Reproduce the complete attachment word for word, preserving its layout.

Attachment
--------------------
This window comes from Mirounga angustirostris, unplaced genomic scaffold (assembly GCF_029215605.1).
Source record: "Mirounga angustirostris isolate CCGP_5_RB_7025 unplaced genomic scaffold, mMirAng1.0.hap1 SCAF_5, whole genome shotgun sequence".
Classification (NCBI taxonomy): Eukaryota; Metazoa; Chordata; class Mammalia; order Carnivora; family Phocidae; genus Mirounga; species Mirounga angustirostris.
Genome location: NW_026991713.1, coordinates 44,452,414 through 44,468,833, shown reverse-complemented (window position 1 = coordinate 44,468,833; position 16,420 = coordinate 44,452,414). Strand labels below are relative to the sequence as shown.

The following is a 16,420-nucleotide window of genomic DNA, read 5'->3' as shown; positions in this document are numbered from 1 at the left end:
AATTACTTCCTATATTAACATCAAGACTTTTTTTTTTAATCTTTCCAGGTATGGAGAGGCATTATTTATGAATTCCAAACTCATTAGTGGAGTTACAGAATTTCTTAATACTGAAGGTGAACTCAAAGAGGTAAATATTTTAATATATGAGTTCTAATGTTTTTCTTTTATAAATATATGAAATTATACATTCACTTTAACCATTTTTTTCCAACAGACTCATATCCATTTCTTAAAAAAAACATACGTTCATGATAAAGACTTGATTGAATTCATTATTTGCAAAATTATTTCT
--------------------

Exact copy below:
This window comes from Mirounga angustirostris, unplaced genomic scaffold (assembly GCF_029215605.1).
Source record: "Mirounga angustirostris isolate CCGP_5_RB_7025 unplaced genomic scaffold, mMirAng1.0.hap1 SCAF_5, whole genome shotgun sequence".
Classification (NCBI taxonomy): Eukaryota; Metazoa; Chordata; class Mammalia; order Carnivora; family Phocidae; genus Mirounga; species Mirounga angustirostris.
Genome location: NW_026991713.1, coordinates 44,452,414 through 44,468,833, shown reverse-complemented (window position 1 = coordinate 44,468,833; position 16,420 = coordinate 44,452,414). Strand labels below are relative to the sequence as shown.

The following is a 16,420-nucleotide window of genomic DNA, read 5'->3' as shown; positions in this document are numbered from 1 at the left end:
AATTACTTCCTATATTAACATCAAGACTTTTTTTTTTAATCTTTCCAGGTATGGAGAGGCATTATTTATGAATTCCAAACTCATTAGTGGAGTTACAGAATTTCTTAATACTGAAGGTGAACTCAAAGAGGTAAATATTTTAATATATGAGTTCTAATGTTTTTCTTTTATAAATATATGAAATTATACATTCACTTTAACCATTTTTTTCCAACAGACTCATATCCATTTCTTAAAAAAAACATACGTTCATGATAAAGACTTGATTGAATTCATTATTTGCAAAATTATTTCT